The legendary Bonnie Raitt saw her listenership nearly triple the Monday after the GRAMMYs (but has since seen a falling off). At 3.2 million monthly listeners, she'll likely settle somewhere around 150% of her previous numbers. GRAMMY favorite Brandi Carlile also saw a big spike (currently at 3.8 million monthly Spotify listeners) after winning Best Americana Album, Best Rock Performance, and Best Rock Song.

Other artists with smaller profiles, like Wet Leg and Snarky Puppy, also saw notable increases that could logically be attributed to their GRAMMY wins. Wet Leg has maintained most of their boost throughout the week, unlike many other artists. 

The Obvious Takeaway

The obvious takeaway here is that smaller artists benefit a whole lot more from the GRAMMY Awards than pop stars do in today's climate — at least when it comes to raw streaming consumption on one platform. But this, of course, is completely unscientific and only accounts for the music streaming platform that makes these specific numbers public.

Digital sales for artists like Samara Joy and Bonnie Raitt also went through the roof

That said, an artist like Samara Joy is almost certainly now on a different career tier. Not only does the visibility boost lead to more money in her pocket from streaming services (hopefully), but it genuinely opens new performance opportunities. Meanwhile, Beyoncé breaking the record for the most GRAMMY wins of all time probably really doesn't mean anything in terms of her career. It's just another nice entry on the Wikipedia page.

The GRAMMY Awards rely on big names to draw viewership, but may not really mean as much to the careers of those artists as they used to. At least when it comes to whether or not it makes people want to listen to them more. There's a decent chance people have just already made up their minds about Harry Styles and Ozzy Osbourne. 

Context To Keep In Mind

When you compare the platform signal boost of the GRAMMY Awards with other platforms, it's shocking just how much things have changed. Before the prevalence of Spotify, the post-GRAMMY sales bump was a serious deal. Heck, it even helped Bonnie Raitt reach new career heights back in 1990.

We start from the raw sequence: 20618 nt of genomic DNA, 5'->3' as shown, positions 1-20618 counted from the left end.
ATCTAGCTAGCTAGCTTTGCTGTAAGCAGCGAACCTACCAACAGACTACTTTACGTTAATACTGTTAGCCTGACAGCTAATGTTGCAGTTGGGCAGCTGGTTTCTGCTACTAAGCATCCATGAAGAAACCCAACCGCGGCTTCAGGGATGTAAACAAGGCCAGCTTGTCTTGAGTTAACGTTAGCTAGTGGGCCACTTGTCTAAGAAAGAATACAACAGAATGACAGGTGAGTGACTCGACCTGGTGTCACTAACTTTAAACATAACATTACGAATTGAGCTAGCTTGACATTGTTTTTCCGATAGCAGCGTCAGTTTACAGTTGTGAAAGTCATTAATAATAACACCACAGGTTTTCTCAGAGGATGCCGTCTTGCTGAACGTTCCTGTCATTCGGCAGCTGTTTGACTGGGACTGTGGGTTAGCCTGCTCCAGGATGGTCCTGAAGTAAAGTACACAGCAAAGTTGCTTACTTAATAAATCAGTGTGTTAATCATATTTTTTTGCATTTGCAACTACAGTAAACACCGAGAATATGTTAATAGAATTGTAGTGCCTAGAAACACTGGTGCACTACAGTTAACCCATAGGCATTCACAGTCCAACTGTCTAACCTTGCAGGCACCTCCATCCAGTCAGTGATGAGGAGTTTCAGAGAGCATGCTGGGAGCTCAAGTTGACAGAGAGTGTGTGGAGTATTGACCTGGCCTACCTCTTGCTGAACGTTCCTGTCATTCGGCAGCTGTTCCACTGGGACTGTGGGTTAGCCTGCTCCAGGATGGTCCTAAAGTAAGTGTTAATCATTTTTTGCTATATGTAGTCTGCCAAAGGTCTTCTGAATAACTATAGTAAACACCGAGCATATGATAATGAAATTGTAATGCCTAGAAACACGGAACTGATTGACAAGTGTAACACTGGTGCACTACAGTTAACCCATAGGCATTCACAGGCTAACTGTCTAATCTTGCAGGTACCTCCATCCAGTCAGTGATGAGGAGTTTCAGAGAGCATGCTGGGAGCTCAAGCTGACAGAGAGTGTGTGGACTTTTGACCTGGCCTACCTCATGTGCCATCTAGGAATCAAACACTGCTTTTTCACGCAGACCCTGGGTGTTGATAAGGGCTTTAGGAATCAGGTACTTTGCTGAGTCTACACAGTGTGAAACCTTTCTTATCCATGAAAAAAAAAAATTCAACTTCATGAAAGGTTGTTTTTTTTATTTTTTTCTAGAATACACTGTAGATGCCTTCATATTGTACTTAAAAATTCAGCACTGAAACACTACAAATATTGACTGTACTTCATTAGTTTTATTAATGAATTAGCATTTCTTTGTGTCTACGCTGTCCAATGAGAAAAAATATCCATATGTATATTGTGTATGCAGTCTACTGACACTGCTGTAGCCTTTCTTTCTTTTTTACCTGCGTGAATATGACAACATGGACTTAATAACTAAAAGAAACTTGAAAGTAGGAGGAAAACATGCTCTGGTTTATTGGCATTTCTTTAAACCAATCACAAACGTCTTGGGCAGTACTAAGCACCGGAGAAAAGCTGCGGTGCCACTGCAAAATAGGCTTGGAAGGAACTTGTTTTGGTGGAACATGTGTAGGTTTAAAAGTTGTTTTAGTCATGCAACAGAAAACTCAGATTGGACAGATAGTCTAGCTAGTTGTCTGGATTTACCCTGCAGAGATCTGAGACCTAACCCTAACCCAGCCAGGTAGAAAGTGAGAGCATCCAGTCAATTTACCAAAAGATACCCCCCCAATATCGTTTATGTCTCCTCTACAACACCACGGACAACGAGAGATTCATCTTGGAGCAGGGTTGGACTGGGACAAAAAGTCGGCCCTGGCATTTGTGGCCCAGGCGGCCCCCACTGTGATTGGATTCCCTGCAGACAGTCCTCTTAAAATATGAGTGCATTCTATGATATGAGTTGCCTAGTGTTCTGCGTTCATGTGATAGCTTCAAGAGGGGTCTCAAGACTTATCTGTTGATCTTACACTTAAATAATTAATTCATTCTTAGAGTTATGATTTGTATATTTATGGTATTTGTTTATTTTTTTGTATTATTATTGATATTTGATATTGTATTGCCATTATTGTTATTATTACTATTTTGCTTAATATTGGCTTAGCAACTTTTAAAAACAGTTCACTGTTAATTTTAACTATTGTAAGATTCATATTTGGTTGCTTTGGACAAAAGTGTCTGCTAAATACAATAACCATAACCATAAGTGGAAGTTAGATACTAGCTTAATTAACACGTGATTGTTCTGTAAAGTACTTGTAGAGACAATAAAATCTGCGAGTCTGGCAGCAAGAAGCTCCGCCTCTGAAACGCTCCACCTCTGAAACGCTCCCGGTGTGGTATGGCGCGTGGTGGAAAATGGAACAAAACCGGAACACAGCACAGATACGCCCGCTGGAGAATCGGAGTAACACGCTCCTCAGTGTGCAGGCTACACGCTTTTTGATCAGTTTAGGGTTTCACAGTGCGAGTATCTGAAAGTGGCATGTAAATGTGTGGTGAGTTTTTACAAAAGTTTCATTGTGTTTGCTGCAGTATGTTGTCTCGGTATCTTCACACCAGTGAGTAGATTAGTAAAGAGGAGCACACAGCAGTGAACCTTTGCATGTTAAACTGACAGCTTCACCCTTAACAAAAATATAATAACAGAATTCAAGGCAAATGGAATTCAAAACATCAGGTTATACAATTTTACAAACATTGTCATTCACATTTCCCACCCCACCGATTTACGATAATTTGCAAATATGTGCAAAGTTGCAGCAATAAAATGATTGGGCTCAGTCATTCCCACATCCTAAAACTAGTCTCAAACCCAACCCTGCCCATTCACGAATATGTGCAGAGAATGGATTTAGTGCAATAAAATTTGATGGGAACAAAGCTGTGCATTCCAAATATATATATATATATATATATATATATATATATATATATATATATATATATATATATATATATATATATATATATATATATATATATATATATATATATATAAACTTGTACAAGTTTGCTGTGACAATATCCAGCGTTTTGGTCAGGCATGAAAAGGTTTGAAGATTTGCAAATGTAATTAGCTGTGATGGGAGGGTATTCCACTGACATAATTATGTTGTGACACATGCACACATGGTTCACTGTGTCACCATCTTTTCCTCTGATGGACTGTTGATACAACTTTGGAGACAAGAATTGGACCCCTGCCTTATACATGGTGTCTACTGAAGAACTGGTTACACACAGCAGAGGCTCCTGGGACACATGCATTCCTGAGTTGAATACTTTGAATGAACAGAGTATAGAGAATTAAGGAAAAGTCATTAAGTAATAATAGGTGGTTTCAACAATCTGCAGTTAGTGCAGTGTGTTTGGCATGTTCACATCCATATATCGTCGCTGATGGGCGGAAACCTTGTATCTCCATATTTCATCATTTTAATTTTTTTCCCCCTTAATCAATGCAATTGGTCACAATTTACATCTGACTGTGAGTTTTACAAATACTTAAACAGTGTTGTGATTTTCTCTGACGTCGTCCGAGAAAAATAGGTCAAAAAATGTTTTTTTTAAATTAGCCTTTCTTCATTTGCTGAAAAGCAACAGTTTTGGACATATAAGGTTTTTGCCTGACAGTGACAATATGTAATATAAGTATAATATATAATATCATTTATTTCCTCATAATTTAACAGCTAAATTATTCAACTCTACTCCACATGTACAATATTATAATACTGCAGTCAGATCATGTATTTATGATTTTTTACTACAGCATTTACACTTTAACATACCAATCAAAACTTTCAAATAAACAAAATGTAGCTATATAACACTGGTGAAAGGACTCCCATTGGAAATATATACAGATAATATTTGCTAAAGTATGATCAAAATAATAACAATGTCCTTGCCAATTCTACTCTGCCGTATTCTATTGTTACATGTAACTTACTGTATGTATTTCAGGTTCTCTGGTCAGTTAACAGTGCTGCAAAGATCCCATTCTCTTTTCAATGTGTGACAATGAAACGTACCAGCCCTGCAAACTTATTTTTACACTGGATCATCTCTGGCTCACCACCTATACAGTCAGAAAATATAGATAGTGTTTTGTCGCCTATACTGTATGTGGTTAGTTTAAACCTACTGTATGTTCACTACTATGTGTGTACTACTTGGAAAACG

Just look at some of these big pre-Spotify sales bumps for Album of the Year winners. The fact we're not seeing those numbers translate to streaming doesn't necessarily mean the sales bump is completely gone. But it does remind us that streaming is all about building sustained growth over time — and the pop culture happens all around us, even when it's not televised.

The road to being nominated for a GRAMMY — much less winning one — is fraught with politics and peril. But the power of social media? Well, that's a lot more universal.

When you think of the effect from viral content compared to something like a globally recognized award show, you really start to see the power of platforms like TikTok. Consider somebody like Stacey Ryan, who catapulted to 7.8 million monthly Spotify listeners over the course of a few months, all thanks to consistent content that goes viral and gets supported by more messaging and content. That's life-changing money.

While "winning a GRAMMY" is a dream plenty of artists still have, it can feel further than ever for a lot of people. And ultimately out of your control. But isn't it nice to know that even in this one metric, somebody shooting videos from their bedroom can have a greater impact on their own career than one of the most notable music brands in the world?